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Why is it bad to use return, break or continue in a finally block

For my current customer I develop tools and plugins for Eclipse and TTCN3 ( a hardware testing language) in Java and help the development team to improve the coding-style with code reviews on a weekly basis.
The question above occurred on the review last Friday and I thought it’s worth sharing, although C# don’t allow it anyway. (BTW, this is one of the things I like about C# the most.)

So, why is it bad style?
– Others don’t expect a return, break or continue in a finally-block. => Its harder to understand the code and therefore not CleanCode.
– A return value should be final and not changed afterwards. => A return in finally overwrites any prior return value.
– A finally block should not change the behavior of the code. => Continue and break do that.

And that are the reasons why you can’t do it in C#. But luckily you can try the same in Java. Therefore I will give a few example of bad coding-style and (not so) funny results.

This one is easy and everyone should get it. The returned value is false.

This one is a little trickier. Normally we return the current value of “i” which is 0. But this time the break interrupts the for-loop and therefore the return too. The returned value is -1.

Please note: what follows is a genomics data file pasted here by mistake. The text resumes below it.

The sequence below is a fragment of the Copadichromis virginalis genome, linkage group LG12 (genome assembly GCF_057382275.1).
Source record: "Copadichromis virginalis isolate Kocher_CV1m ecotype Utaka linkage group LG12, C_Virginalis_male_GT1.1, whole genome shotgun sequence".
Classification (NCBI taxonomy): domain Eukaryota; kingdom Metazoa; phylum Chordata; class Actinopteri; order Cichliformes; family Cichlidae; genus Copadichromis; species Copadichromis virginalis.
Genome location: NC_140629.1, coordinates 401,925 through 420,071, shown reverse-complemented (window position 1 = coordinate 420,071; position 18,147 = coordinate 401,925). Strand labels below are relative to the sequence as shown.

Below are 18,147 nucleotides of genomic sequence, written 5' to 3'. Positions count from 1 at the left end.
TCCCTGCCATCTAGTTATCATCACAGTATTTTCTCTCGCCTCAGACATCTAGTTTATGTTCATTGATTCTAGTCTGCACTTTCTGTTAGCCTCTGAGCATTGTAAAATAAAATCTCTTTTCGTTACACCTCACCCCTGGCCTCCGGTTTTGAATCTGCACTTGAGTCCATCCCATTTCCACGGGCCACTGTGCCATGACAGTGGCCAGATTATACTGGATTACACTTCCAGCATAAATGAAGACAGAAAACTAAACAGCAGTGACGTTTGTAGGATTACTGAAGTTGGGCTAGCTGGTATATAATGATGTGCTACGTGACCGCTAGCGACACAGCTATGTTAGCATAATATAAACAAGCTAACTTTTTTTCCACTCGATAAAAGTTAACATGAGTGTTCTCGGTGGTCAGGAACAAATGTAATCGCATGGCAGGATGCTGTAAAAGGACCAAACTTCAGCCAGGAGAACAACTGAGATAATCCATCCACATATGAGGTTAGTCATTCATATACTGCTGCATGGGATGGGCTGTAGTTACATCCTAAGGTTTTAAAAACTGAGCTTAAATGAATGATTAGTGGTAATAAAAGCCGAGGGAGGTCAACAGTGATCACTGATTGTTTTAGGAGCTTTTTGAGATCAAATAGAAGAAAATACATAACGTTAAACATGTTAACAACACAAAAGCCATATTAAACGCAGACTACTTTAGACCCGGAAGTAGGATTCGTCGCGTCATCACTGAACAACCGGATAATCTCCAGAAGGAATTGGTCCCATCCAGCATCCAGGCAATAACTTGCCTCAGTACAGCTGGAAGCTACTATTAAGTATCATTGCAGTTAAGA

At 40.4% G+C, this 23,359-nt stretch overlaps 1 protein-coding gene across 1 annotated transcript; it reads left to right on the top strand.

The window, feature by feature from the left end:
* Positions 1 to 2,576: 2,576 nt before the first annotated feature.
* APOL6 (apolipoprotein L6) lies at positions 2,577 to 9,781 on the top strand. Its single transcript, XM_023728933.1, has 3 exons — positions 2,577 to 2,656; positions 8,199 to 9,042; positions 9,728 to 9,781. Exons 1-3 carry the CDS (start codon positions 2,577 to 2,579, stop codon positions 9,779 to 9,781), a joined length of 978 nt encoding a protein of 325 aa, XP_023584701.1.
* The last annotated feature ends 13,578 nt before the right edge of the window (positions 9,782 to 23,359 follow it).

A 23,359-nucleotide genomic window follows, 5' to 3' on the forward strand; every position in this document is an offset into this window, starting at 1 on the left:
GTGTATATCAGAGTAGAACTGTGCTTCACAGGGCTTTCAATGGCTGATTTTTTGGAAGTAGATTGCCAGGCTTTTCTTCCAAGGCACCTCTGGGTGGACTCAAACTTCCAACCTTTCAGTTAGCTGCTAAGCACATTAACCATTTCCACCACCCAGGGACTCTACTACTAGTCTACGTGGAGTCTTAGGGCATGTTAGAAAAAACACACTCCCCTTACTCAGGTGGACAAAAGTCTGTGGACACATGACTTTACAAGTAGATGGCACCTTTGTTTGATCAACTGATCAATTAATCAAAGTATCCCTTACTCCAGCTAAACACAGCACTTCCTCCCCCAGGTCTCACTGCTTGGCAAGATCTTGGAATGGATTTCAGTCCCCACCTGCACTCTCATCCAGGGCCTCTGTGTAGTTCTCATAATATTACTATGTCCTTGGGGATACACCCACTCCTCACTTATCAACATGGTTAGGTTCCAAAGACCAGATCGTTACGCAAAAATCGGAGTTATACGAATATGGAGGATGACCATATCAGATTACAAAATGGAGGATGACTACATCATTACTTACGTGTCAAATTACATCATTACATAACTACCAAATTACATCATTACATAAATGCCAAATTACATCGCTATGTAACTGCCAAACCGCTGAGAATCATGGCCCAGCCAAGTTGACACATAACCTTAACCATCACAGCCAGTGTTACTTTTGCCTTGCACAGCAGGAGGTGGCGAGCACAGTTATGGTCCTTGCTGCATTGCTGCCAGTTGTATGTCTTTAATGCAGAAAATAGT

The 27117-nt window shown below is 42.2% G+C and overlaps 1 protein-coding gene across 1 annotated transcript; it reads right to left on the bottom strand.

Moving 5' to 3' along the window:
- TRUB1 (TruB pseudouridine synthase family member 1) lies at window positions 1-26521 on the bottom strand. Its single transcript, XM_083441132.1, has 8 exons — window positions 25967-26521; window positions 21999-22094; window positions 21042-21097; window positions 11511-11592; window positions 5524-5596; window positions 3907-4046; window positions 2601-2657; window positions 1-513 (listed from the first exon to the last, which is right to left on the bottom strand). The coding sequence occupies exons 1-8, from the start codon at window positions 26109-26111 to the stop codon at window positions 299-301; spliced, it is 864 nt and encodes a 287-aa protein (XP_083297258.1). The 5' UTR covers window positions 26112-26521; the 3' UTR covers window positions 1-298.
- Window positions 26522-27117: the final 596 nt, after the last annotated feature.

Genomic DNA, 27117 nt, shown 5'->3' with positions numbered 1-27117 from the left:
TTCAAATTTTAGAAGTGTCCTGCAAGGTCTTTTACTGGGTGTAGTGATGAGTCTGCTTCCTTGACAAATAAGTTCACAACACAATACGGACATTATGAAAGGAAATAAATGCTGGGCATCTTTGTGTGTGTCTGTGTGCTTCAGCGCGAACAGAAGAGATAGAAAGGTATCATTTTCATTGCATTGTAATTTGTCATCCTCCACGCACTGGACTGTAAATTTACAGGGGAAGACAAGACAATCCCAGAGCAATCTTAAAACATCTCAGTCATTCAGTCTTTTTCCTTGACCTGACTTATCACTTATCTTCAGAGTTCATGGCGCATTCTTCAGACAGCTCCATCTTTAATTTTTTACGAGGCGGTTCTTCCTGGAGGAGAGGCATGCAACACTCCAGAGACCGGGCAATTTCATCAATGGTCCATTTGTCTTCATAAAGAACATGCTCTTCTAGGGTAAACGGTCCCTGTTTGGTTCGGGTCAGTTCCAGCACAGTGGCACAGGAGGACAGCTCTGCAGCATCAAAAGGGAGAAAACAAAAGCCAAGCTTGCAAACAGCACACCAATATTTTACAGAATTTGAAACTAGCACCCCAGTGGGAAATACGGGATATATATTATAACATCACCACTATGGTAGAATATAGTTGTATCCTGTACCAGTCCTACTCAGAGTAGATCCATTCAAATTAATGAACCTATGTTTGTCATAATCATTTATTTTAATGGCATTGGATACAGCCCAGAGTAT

Now we have an infinite loop which should be interrupted with the return. But in fact, its not. Even the compiler will tell you that return -1; is never reached. The code will compile if you remove this line.
But then you have to deal with infinity….

And here is the final example. Try to get the result on your own, before you look at the conclusion. Which value is returned?

Yeah right! None! You’ll get an exception.
In Java 1.6 and prior its: java.lang.VerifyError: (class: TestTest, method: check2 signature: ()I) Inconsistent stack height 0 != 2
and in Java 1.7: java.lang.VerifyError: Expecting a stackmap frame at branch target 11 in method TestTest.check2()I at offset 11

Both are right and a little disturbing, ’cause they mean that the code optimizer put the finally-code-block directly behind the loop-condition-check. => After the loop is finished another continue is executed and the loop-condition is checked again.

If we change this example just a little bit in adding a System.out, the behavior changes dramatically:

What happens now? The function returns -1! Because the continue is executed after the try-block, which is only called when the loop-condition is matched.

Now it should be clear why its not wise to use break, continue or return in a finally block.

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